Storing the collection

Appropriate storage of objects is a crucial element of the Museum’s everyday effort to take care of the collection. Using scientific study and conservation knowledge, steps can be taken to prevent damage before it starts or to preventive further deterioration from taking place.

Preventive conservation plays a role both in the galleries and exhibition spaces and in the Museum’s stores and studios, where conservators and scientists have to keep a constant eye on conditions.

In the galleries, ultra-violet light has to be filtered out by using screens on windows, temperature has to be stable and humidity levels kept constant. Display cases might be air-tight, but all of the materials used in their construction have to be tested carefully to make sure they are not potentially harmful to objects. For example, the use of wood and wool fabrics in the construction of cases must be avoided as gases given off by these materials can corrode metal and other objects

Sensors are used both in stores and in galleries to make sure the environmental conditions are kept just right. They are used to measure such things as the relative humidity and temperature every 15 minutes and to transmit the data to computers so that conservators, scientists and curators can monitor conditions in real time and keep a constant eye on

The environment to which objects are exposed has to be carefully controlled and monitored because specific materials have been found to be vulnerable under different conditions. For example, some artefacts made out of bronze or copper alloy can suffer from what is known as ‘bronze disease’ if the humidity around the artefact is not kept at below 35%. If it was allowed to increase, these objects would start to corrode.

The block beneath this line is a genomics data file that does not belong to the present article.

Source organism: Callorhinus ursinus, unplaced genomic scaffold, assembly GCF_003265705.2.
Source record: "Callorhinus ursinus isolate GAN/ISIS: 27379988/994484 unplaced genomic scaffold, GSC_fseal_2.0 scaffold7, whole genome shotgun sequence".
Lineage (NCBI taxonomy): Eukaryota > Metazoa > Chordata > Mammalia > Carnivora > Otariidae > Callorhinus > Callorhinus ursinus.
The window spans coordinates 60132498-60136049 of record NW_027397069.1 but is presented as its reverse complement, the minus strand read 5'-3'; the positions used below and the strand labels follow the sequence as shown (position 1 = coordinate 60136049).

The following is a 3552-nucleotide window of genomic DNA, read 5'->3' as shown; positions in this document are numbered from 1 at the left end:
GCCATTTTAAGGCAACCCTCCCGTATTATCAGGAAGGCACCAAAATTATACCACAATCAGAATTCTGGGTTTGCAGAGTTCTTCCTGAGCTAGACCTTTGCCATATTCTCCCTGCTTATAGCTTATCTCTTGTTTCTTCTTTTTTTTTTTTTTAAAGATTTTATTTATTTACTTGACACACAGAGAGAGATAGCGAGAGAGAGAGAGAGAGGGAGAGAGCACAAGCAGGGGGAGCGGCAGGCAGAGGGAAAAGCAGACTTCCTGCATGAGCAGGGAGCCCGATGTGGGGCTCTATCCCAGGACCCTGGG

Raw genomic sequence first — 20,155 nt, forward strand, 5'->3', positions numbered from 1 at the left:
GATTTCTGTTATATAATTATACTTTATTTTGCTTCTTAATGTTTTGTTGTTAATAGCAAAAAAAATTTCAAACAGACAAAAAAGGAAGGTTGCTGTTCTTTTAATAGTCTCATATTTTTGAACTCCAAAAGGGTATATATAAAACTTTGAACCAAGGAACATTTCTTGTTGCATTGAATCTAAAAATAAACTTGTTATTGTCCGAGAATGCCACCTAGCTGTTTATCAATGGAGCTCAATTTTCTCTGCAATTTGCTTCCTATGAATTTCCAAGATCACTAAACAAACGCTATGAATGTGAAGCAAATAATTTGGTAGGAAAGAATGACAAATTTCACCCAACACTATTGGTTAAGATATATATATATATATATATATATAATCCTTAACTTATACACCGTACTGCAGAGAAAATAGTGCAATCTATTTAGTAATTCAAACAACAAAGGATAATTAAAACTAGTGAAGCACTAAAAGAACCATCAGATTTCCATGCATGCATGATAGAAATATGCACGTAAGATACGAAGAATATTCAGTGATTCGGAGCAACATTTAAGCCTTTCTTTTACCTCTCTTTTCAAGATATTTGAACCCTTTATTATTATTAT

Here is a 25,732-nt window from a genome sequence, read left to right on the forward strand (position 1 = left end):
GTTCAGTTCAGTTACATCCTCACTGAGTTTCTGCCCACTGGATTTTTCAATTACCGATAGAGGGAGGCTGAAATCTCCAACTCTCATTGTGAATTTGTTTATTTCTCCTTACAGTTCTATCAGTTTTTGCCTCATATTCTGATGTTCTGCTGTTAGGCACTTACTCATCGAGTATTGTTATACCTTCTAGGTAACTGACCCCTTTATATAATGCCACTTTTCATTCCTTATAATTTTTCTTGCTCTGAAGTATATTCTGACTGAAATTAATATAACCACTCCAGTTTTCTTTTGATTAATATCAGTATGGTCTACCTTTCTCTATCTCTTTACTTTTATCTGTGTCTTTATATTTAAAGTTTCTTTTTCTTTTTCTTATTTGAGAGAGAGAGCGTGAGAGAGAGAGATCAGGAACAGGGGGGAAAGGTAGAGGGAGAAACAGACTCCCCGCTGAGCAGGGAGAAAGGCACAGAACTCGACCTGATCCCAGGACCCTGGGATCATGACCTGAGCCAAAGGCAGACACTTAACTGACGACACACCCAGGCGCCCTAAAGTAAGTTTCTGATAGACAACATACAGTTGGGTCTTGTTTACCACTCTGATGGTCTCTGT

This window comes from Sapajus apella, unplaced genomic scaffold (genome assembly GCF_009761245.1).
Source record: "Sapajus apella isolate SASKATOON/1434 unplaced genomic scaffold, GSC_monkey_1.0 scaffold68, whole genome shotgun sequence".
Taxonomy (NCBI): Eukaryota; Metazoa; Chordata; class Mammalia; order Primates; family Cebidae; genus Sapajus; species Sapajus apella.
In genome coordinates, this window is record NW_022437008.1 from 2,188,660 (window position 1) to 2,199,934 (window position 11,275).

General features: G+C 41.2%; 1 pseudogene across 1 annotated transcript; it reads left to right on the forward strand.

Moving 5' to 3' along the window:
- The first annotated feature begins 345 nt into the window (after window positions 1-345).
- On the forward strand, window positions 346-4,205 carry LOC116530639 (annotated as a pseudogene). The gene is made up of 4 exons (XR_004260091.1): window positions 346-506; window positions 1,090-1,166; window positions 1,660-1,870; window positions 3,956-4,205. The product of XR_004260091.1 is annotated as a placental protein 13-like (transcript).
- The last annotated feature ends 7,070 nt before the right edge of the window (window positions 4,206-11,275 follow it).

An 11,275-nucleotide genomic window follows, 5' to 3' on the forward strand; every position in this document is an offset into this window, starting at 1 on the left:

Glass is generally a very stable material, but some glass, including some made in Venice, Italy is not. Inappropriate humidity levels can cause the salts in Venetian glass to start coming out of it. The salts take up moisture from the air, forming surface droplets and this condition is therefore known as ‘weeping glass’.

Organic materials, such as feathers, wool, fur or skin, are at risk from another potential danger: pests. Moths or carpet beetles will eat such materials, making holes in them or worse. However, pesticides cannot be used on museum objects as the long term effect that these chemicals might have on the objects is unknown. Instead prevention, once again, is the cure.

All stores and cases have to be kept perfectly clean because dust attracts insects. Windows have to stay closed, doors have brush seals around them and sticky traps catch any successful invaders.

Insect traps are constantly monitored to make sure that pests haven’t got through these tough defences. If pests do get through however, a huge freezing chamber is used to take the infested material down to minus thirty degrees Celsius, which kills the insects.

Scientists and conservators at the Museum have built up a tremendous amount of knowledge over many years of how the materials in ancient objects behave over time and can best be looked after. However, they face a major challenge when it comes to caring for the more modern artefacts collected by the Museum.

These objects, such as those making up the art installation La Bouche du Roi, are made from modern synthetic materials and plastics for which the long term stability and behaviour or the factors which might cause damage to them is not yet known.